thought I'd do a trip report from a recent short trip to the Democratic Republic of Congo. It was an interesting place to visit for sure.
My actual trip was to visit a close friend who works in international development in neighbouring Rwanda. I stayed with him in his home in Kigali for several days but central to the trip was an excursion to Virunga National Park in the east of DR Congo. He'd done the trip before but wanted to show it to me and I allowed him to organise the whole thing. But I must admit to quite a bit of trepidation for this trip though. I've travelled independently to plenty of interesting places before such as Vietnam, Laos, Sumatra, Cuba, Costa Rica etc etc but only DR Congo had the advice - "Essential Travel only" listed against it in on the UKs Foreign Office website. Or at least this part of Congo had. Political tension, the presence of active militia, and the murder of a park ranger a few weeks before my visit all contributed to the warning. General rule of thumb is, if a country has “democratic” as part of its name, you should seriously consider that as warning. There’s not much democratic about DR Congo – arguably one of the most corrupt places in the world. And that is not a reflection of the people but rather the history. Nevertheless, my trust in my friend - with his long experience in the region - meant I hoped
all would be okay.
I'd watched a brilliant two-part BBC documentary in December about Virunga National Park and I knew this would be a totally unforgettable experience. Yes there were dangers, but the (little amount of) tourism was massively valuable to the region and helped in the fight to keep the area and its animals safe from interference from humans.
Our visit had two main tent poles. Firstly, a climb up the unbelievable Nyiragongo Volcano. A huge live volcano containing the largest lava lake in the world (by some distance). There we would camp on the lip of the crater before descending the next morning. Then it would be a trek into the jungle to meet a family of gorillas.
We decided to take a public bus from Kigali – the capital of Rwanda. This cost a negligible amount - a few dollars each. It was the first day back at school so the bus station was insanely busy. I’d spent a few days in Kigali already and a few points to make. Firstly, it’s extremely clean and tidy. Plastic bags are banned, the population – including the Prime Minister – get on their knees every Sunday morning to pick up litter. Secondly, apart from a few shopping areas it doesn’t feel very crowded.
Well this bus station was the exception. And, as far as I could see, Jon and I were the only white people among the throng. So we were certainly the centre of attention. Jon turned this to our advantage by getting the man from the bus company to reserve us the front seat on the next bus. This was a mistake. The front seat was the most cramped one! As the bus went on its way it stopped at every opportunity to pick up more passengers. Soon the bus was packed to the rafters. Jon and I stuffed into a corner just behind the driver.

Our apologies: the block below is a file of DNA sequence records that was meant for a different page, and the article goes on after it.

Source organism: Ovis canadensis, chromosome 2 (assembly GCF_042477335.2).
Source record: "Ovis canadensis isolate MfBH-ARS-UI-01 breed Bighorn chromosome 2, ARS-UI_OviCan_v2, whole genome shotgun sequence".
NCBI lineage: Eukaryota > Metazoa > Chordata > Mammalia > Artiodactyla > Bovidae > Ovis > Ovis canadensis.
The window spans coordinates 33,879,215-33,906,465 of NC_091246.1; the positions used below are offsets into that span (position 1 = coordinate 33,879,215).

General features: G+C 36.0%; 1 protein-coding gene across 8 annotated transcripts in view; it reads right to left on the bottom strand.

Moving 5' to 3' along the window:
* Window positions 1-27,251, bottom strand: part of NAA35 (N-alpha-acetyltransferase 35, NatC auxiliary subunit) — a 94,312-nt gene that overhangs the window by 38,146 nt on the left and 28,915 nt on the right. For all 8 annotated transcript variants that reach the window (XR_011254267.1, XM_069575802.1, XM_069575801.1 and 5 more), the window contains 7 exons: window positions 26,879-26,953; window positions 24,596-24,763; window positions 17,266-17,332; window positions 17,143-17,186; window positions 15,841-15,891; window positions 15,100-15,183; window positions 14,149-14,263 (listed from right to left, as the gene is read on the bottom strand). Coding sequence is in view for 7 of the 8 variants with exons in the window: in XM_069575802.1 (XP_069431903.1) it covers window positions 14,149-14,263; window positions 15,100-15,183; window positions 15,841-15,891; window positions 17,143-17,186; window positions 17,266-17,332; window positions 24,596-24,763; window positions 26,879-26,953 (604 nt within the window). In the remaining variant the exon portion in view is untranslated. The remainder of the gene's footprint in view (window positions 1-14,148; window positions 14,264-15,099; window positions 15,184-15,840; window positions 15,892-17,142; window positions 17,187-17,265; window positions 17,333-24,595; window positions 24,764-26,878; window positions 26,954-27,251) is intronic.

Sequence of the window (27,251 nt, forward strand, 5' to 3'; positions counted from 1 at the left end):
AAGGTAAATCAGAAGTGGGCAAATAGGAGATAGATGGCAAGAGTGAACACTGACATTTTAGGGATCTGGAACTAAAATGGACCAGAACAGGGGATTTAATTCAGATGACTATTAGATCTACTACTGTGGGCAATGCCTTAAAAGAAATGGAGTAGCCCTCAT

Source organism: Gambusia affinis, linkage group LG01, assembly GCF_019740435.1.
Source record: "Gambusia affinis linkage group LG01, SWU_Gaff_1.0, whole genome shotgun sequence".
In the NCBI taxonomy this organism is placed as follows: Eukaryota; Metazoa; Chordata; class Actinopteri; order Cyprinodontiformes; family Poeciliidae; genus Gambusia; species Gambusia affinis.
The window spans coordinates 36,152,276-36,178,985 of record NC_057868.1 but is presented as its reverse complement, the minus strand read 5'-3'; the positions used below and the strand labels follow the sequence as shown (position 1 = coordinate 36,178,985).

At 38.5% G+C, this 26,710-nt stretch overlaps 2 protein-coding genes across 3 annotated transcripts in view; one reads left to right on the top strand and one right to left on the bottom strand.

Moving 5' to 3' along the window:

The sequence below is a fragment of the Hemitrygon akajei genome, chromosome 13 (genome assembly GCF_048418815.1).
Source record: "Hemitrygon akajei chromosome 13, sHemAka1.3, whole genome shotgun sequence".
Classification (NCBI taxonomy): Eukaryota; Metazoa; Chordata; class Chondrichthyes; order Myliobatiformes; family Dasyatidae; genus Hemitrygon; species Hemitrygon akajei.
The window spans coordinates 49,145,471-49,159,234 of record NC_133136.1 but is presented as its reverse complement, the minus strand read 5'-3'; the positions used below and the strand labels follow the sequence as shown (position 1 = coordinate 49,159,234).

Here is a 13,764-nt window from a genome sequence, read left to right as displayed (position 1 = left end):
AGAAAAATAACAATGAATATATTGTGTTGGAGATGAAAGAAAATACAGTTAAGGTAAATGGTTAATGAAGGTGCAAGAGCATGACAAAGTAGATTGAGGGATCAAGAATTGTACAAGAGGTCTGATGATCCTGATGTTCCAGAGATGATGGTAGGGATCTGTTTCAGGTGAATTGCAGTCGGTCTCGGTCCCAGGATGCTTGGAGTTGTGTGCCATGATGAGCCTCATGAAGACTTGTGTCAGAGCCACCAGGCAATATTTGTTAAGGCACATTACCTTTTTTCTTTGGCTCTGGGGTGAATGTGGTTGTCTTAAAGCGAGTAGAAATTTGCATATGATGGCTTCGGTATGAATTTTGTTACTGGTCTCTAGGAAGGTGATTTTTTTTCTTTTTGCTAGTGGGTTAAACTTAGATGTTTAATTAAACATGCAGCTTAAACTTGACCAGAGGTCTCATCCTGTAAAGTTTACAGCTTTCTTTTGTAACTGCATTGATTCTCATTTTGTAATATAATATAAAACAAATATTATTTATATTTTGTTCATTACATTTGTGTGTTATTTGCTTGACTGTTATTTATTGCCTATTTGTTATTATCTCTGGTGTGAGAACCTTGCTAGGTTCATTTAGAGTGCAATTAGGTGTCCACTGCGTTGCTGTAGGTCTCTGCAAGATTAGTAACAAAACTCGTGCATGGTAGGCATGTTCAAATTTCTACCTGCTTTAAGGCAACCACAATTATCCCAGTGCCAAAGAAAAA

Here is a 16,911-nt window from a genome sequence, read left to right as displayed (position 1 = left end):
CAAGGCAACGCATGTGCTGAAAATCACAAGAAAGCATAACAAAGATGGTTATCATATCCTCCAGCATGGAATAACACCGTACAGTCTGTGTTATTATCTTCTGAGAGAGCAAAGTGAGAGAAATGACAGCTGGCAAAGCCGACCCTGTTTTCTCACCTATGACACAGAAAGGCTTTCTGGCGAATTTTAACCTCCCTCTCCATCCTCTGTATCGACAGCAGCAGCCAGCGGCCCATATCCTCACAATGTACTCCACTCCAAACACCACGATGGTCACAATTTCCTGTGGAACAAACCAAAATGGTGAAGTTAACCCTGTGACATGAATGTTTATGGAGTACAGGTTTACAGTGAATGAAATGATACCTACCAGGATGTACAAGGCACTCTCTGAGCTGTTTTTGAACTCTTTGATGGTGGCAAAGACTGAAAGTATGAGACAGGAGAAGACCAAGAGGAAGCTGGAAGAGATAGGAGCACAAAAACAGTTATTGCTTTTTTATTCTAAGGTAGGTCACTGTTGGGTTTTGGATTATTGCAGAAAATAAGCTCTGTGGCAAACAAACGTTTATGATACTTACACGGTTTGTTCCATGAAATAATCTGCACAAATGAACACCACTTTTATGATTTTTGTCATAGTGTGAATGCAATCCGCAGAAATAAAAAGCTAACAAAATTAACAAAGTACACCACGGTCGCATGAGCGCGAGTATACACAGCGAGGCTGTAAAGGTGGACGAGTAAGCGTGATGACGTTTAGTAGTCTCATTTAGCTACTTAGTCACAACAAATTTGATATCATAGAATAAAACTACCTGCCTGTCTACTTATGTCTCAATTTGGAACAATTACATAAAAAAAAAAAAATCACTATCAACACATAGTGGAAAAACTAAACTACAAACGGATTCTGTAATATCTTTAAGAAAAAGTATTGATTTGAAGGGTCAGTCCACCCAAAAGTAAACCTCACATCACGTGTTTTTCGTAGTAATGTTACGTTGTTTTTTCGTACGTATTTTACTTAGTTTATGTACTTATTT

We actually got out shortly before reaching Congo. Jon had an Indian friend who managed a tea plantation and lived on a property in this beautiful setting surrounded by fields of tea and close to the (slightly uglier) factory. He had a cook(!) prepare us a huge Indian meal – a buffet of Indian dishes in fact complete with chapatis and ice-cold beer. A royal send off! He gave Jon the number of a UN contact he had in case we “got into trouble”. (Oh god.)
Rwanda and DR Congo are dissimilar in many, many ways. The most notable being, from the point of view of a traveller, the state of the roads. In Rwanda the roads are well paved, kept spotless from litter and often even have nice flowers planted on the roadside. You wouldn’t need passport control to tell you when you’ve crossed into DR Congo. The country is larger than Spain, France, Germany, Sweden, and Norway combined, but has fewer miles of paved road than little Belgium.
Jon’s friend drove us to the border and outskirts of Goma- the Congolese city squashed right up against the Rwandan border. There are two crossing points here. The Grande Barriere and the Petite Barriere. The latter being a small building in a tumultuous area of the city with hundreds of people crossing at any one time with goods piled high on carts, bicycles and old cars. The Grande Barriere was our crossing point; a modern building with officials behind desks and lots of seating.
Goma sits on the edge of Lake Kivu – one of Africa’s Great Lakes. It’s beautiful but deadly and is about 1,000 sq miles large. This part of the world is one of the most geologically active places you can find, this is the Rift Valley. The east of Africa is splitting away from the main part of the continent and this water fills in part of the rift. Have a look at Africa and you can see the fracture – much of it filled with lakes.
And where you get two plates tearing apart you get volcanos, hence the large volcano we were visiting. The volcanos also mean the land is rich in the sort of soil that allows the trees that gorilla love to eat leaves from to grow tall. Lake Kivu is a fresh water lake and scientists had found evidence of periodic large-scale local extinctions around the area – all caused by the lake releasing the massive amounts of methane and carbon dioxide dissolved in the lake’s waters. Nobody knows what causes these releases, but it’s yet another hazard in this deadly land. The next time it happens, millions will be at risk. There are 500m tons of CO2 trapped in the lake and it’s release would create a massive deadly but invisible and odourless cloud of death. Not good.